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Wednesday, October 13, 1999 Published at 17:43 GMT 18:43 UK

World: Africa

Rebel leaders tour Sierra Leone

Nigerian peacekeepers are accompanying the rebel leaders

By West Africa correspondent, Mark Doyle

Rebel leaders in Sierra Leone have begun a tour of the country which United Nations peacekeepers there hope will consolidate the ceasefire signed earlier this year.

The rebel leaders, including Corporal Foday Sankoh and Lieutenant Colonel Johnny Paul Koroma, recently returned to the capital, Freetown, under a peace agreement.

Sierra Leone
They had led an insurgency against the democratically elected Sierra Leone Government, which made at least two million people homeless and killed many thousands.

But since the peace agreement was signed in July, there's been a gradual improvement in the security situation.

The aim of the rebel leaders' tour is for them to make contact with their men in remote jungle locations and so, hopefully, consolidate the peace process.

UN sources said the two rebel commanders, accompanied by UN peacekeepers and members of the Nigerian led peace enforcement army in Sierra Leone, were starting their tour in the northern town of Port Loko, the site of heavy fighting during the war.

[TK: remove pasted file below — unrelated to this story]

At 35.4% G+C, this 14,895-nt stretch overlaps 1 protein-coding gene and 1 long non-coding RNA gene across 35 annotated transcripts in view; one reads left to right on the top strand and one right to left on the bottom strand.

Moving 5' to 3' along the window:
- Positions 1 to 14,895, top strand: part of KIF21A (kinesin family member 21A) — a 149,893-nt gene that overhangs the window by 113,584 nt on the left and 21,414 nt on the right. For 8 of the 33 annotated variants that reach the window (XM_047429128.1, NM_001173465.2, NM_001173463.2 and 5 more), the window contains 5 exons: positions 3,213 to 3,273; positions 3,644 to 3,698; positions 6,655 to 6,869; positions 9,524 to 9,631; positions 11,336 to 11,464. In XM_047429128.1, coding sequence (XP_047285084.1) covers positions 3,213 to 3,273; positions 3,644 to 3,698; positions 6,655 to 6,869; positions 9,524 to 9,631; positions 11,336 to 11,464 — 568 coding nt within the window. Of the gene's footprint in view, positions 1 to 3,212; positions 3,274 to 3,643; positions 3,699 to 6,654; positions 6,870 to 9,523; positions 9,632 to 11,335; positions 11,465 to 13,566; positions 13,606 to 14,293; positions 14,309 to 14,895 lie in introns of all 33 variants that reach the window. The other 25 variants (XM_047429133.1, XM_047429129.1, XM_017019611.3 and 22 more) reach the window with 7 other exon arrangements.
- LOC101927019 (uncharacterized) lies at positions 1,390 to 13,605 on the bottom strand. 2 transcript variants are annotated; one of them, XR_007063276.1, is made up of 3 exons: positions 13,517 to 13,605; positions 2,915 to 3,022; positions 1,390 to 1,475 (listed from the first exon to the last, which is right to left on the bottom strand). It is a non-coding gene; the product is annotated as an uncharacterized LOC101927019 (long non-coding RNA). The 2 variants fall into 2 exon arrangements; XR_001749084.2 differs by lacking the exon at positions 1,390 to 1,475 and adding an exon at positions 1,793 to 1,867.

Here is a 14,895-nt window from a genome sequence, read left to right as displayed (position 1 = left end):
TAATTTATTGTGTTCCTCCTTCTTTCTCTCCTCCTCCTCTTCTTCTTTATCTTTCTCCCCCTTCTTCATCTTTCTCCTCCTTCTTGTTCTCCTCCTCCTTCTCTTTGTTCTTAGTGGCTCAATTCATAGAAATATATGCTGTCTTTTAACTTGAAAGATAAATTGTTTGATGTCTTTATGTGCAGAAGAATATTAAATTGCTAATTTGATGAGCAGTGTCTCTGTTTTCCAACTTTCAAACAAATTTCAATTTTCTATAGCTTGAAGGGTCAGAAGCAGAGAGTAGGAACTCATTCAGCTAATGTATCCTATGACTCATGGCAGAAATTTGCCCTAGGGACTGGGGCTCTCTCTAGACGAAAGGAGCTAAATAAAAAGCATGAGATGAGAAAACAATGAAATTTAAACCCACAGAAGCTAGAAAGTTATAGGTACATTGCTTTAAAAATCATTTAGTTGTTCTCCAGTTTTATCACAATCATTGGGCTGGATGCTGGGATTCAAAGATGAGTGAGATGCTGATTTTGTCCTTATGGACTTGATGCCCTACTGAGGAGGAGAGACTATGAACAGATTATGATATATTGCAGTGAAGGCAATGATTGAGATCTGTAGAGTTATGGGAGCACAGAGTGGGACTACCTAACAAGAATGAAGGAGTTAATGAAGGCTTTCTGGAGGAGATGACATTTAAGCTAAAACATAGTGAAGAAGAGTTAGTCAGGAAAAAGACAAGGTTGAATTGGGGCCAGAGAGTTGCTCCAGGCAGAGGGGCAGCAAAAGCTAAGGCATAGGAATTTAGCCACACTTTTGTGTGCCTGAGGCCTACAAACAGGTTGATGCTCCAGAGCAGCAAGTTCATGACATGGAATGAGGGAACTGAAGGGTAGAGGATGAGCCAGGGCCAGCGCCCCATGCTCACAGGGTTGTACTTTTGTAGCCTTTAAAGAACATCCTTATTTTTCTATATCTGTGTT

There, the rebel commanders would meet with delegations of fighters from the bush.

Deep suspicion

The Sierra Leone war has been characterised by violent splits in various armed groups and although there's been no major fighting for several months, there is potentially dangerous confusion about where the armed men are.

This is dangerous because many rebels are short of food and they've raised tensions by stealing from civilians' meagre rations.

Most Sierra Leoneans hope that the ultimate affect of the contacts between the rebel commanders and their men will be to encourage disarmament - but this is bound to take time.

Suspicions between the former warring factions run deep.

Government and rebel figures are now engaged in jockeying for power and Sierra Leonean politicians have traditionally favoured having fire power in reserve in case normal politics fails.

Nevertheless, rebel leaders are co-operating with the peace process for the first time in years and many Sierra Leoneans whose lives have been shattered by the war will see this as a cause for optimism. .

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